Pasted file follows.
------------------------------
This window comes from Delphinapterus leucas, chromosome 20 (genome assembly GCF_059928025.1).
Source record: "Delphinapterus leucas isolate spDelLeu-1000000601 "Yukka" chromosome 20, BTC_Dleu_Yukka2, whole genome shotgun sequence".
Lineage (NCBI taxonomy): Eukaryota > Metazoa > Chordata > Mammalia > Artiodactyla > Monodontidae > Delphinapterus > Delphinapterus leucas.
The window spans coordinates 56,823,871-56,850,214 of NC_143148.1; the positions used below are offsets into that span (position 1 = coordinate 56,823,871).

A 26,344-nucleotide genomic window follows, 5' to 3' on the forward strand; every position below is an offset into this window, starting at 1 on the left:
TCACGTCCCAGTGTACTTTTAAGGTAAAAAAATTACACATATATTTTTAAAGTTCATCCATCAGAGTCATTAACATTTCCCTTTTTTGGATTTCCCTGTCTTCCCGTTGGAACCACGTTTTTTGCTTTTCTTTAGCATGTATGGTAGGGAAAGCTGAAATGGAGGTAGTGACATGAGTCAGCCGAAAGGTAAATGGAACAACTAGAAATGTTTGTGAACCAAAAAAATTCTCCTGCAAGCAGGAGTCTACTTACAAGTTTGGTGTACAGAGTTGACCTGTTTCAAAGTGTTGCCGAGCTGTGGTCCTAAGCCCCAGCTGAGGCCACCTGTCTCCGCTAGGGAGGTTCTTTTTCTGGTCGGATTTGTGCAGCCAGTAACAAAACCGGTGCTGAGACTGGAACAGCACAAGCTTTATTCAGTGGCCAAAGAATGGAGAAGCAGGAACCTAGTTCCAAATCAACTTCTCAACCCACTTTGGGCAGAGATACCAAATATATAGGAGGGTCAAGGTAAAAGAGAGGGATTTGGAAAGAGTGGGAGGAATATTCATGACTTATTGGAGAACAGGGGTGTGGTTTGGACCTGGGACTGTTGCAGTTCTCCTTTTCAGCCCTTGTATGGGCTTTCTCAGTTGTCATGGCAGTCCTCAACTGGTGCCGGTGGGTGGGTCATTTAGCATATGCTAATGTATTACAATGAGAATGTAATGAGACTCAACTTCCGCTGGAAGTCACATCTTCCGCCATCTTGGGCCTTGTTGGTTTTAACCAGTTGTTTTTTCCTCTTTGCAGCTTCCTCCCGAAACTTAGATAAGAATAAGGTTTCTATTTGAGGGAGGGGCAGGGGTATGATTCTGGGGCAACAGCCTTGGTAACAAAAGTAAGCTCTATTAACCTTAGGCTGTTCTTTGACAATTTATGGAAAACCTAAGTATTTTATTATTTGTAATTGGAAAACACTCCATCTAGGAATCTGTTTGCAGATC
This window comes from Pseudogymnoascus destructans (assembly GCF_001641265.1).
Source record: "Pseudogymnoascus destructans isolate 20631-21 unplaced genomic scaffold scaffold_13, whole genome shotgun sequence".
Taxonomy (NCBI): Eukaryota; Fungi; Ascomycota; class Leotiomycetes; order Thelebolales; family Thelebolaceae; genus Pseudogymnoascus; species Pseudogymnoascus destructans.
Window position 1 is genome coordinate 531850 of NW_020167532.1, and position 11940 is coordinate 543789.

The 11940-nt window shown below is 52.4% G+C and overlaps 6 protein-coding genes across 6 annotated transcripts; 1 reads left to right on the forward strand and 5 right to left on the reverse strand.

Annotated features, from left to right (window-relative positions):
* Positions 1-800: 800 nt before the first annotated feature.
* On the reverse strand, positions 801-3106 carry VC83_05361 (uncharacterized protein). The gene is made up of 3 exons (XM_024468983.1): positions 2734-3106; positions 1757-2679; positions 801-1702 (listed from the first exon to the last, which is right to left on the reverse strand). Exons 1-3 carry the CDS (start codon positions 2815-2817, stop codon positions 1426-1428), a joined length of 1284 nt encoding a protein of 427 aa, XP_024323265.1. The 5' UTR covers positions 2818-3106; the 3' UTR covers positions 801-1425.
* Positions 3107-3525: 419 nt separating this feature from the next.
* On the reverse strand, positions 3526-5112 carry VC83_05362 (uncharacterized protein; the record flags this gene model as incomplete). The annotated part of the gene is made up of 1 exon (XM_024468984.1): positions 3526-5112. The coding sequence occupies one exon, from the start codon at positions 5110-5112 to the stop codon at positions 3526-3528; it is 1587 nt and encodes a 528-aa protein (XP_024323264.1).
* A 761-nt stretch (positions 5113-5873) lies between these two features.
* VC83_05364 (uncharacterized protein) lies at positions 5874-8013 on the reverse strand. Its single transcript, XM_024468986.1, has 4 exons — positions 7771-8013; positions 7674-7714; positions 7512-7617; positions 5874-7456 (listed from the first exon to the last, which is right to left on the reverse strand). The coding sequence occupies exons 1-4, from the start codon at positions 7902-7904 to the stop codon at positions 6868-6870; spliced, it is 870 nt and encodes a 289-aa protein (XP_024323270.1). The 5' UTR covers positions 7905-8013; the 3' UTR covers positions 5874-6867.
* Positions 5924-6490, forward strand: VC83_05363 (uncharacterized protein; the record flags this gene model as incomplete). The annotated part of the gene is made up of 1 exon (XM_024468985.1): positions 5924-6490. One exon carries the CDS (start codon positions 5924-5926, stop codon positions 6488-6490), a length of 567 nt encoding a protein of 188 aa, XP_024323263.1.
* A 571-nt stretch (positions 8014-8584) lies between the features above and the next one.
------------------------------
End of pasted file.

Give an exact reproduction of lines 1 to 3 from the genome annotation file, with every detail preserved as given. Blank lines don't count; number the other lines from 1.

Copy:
This window comes from Delphinapterus leucas, chromosome 20 (genome assembly GCF_059928025.1).
Source record: "Delphinapterus leucas isolate spDelLeu-1000000601 "Yukka" chromosome 20, BTC_Dleu_Yukka2, whole genome shotgun sequence".
Lineage (NCBI taxonomy): Eukaryota > Metazoa > Chordata > Mammalia > Artiodactyla > Monodontidae > Delphinapterus > Delphinapterus leucas.